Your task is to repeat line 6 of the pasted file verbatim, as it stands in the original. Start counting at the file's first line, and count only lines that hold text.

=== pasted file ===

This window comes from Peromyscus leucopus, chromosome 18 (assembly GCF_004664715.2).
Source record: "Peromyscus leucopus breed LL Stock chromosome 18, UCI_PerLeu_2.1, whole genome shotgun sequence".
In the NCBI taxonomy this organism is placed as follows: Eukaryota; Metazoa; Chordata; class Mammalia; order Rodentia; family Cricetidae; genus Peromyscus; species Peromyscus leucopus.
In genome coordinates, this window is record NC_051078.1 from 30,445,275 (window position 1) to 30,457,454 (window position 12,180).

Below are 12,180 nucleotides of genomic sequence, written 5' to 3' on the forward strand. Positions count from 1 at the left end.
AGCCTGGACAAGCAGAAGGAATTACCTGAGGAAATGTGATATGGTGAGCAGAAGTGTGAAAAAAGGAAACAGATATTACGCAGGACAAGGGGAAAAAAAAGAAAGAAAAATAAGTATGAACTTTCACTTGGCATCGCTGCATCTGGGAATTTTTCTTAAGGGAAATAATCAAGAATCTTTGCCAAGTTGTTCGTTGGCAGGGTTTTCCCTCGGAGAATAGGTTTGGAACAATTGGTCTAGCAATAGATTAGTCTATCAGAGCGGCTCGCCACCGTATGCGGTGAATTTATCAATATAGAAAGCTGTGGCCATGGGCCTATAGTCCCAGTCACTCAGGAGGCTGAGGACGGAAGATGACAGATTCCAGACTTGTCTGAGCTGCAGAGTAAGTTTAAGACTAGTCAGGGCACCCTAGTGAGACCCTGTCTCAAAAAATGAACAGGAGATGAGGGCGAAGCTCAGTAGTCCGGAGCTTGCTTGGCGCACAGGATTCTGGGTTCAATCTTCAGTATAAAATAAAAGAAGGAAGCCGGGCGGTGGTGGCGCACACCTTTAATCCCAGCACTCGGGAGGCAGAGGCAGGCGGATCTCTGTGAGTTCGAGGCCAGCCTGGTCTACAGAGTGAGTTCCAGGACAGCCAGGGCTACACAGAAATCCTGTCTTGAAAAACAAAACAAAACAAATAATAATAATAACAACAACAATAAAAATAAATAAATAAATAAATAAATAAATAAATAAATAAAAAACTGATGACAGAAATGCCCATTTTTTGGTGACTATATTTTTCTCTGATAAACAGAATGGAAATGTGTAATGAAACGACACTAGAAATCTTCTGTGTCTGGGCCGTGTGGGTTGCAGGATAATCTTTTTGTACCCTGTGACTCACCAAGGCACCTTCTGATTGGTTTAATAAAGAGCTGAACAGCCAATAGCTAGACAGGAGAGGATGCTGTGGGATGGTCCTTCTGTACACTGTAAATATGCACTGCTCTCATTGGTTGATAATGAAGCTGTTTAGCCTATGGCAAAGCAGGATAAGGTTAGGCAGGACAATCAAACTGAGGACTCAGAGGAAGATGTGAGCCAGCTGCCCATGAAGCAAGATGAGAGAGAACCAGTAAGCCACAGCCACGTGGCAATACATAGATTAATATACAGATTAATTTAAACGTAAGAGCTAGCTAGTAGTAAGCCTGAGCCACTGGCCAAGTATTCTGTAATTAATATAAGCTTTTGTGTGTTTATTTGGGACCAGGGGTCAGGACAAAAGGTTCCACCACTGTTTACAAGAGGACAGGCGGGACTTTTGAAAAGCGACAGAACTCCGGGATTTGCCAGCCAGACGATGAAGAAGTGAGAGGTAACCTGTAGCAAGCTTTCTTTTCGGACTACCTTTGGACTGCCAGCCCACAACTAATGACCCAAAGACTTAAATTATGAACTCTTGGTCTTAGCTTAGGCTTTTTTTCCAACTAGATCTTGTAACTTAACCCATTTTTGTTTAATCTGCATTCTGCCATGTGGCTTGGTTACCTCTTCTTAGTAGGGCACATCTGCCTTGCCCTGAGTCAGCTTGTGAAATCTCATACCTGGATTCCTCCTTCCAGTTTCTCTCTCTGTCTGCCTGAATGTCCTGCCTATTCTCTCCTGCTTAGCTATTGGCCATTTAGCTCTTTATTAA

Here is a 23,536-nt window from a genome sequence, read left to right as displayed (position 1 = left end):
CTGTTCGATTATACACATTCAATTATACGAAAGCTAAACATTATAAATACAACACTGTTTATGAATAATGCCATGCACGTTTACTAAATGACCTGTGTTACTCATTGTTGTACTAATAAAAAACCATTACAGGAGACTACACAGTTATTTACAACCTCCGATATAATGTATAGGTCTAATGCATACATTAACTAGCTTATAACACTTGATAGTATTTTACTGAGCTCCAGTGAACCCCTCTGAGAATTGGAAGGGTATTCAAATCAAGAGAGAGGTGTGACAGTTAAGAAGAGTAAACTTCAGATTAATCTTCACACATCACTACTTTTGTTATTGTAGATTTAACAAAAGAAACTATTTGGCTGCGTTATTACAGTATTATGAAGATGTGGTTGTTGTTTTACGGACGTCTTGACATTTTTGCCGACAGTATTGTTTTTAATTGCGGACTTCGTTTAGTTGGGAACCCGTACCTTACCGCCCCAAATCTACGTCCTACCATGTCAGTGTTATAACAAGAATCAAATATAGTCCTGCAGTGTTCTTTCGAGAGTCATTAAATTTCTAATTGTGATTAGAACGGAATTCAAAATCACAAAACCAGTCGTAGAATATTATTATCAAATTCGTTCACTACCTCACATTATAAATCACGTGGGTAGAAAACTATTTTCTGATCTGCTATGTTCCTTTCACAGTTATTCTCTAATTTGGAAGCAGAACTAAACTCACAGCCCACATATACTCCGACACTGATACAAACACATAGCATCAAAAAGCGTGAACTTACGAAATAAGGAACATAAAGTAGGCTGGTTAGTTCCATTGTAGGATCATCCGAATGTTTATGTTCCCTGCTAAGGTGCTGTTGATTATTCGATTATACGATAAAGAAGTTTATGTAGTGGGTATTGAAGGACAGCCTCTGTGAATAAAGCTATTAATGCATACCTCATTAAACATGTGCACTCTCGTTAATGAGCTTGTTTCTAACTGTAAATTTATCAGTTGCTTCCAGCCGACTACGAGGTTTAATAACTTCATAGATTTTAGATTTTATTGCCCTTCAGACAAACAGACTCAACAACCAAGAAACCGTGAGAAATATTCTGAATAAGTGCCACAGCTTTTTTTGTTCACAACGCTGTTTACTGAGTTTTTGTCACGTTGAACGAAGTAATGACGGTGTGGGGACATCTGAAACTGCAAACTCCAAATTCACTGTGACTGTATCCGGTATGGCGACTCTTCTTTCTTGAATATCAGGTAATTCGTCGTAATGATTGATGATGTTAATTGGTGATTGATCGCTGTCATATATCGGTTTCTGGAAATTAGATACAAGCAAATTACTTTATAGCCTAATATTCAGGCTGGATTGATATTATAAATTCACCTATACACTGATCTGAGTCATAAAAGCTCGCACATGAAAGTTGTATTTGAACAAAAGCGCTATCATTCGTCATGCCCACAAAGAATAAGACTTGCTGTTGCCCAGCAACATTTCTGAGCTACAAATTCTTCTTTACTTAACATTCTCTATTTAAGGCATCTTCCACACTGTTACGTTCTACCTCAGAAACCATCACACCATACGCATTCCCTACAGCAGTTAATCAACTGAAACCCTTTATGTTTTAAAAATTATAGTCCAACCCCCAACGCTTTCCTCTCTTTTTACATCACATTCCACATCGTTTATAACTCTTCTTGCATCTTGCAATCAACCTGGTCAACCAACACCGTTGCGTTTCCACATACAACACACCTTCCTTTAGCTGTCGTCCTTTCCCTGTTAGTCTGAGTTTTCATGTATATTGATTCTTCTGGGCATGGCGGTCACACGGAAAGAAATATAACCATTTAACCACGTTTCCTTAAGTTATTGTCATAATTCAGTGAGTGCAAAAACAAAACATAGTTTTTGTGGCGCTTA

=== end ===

AGCCTGGACAAGCAGAAGGAATTACCTGAGGAAATGTGATATGGTGAGCAGAAGTGTGAAAAAAGGAAACAGATATTACGCAGGACAAGGGGAAAAAAAAGAAAGAAAAATAAGTATGAACTTTCACTTGGCATCGCTGCATCTGGGAATTTTTCTTAAGGGAAATAATCAAGAATCTTTGCCAAGTTGTTCGTTGGCAGGGTTTTCCCTCGGAGAATAGGTTTGGAACAATTGGTCTAGCAATAGATTAGTCTATCAGAGCGGCTCGCCACCGTATGCGGTGAATTTATCAATATAGAAAGCTGTGGCCATGGGCCTATAGTCCCAGTCACTCAGGAGGCTGAGGACGGAAGATGACAGATTCCAGACTTGTCTGAGCTGCAGAGTAAGTTTAAGACTAGTCAGGGCACCCTAGTGAGACCCTGTCTCAAAAAATGAACAGGAGATGAGGGCGAAGCTCAGTAGTCCGGAGCTTGCTTGGCGCACAGGATTCTGGGTTCAATCTTCAGTATAAAATAAAAGAAGGAAGCCGGGCGGTGGTGGCGCACACCTTTAATCCCAGCACTCGGGAGGCAGAGGCAGGCGGATCTCTGTGAGTTCGAGGCCAGCCTGGTCTACAGAGTGAGTTCCAGGACAGCCAGGGCTACACAGAAATCCTGTCTTGAAAAACAAAACAAAACAAATAATAATAATAACAACAACAATAAAAATAAATAAATAAATAAATAAATAAATAAATAAATAAAAAACTGATGACAGAAATGCCCATTTTTTGGTGACTATATTTTTCTCTGATAAACAGAATGGAAATGTGTAATGAAACGACACTAGAAATCTTCTGTGTCTGGGCCGTGTGGGTTGCAGGATAATCTTTTTGTACCCTGTGACTCACCAAGGCACCTTCTGATTGGTTTAATAAAGAGCTGAACAGCCAATAGCTAGACAGGAGAGGATGCTGTGGGATGGTCCTTCTGTACACTGTAAATATGCACTGCTCTCATTGGTTGATAATGAAGCTGTTTAGCCTATGGCAAAGCAGGATAAGGTTAGGCAGGACAATCAAACTGAGGACTCAGAGGAAGATGTGAGCCAGCTGCCCATGAAGCAAGATGAGAGAGAACCAGTAAGCCACAGCCACGTGGCAATACATAGATTAATATACAGATTAATTTAAACGTAAGAGCTAGCTAGTAGTAAGCCTGAGCCACTGGCCAAGTATTCTGTAATTAATATAAGCTTTTGTGTGTTTATTTGGGACCAGGGGTCAGGACAAAAGGTTCCACCACTGTTTACAAGAGGACAGGCGGGACTTTTGAAAAGCGACAGAACTCCGGGATTTGCCAGCCAGACGATGAAGAAGTGAGAGGTAACCTGTAGCAAGCTTTCTTTTCGGACTACCTTTGGACTGCCAGCCCACAACTAATGACCCAAAGACTTAAATTATGAACTCTTGGTCTTAGCTTAGGCTTTTTTTCCAACTAGATCTTGTAACTTAACCCATTTTTGTTTAATCTGCATTCTGCCATGTGGCTTGGTTACCTCTTCTTAGTAGGGCACATCTGCCTTGCCCTGAGTCAGCTTGTGAAATCTCATACCTGGATTCCTCCTTCCAGTTTCTCTCTCTGTCTGCCTGAATGTCCTGCCTATTCTCTCCTGCTTAGCTATTGGCCATTTAGCTCTTTATTAA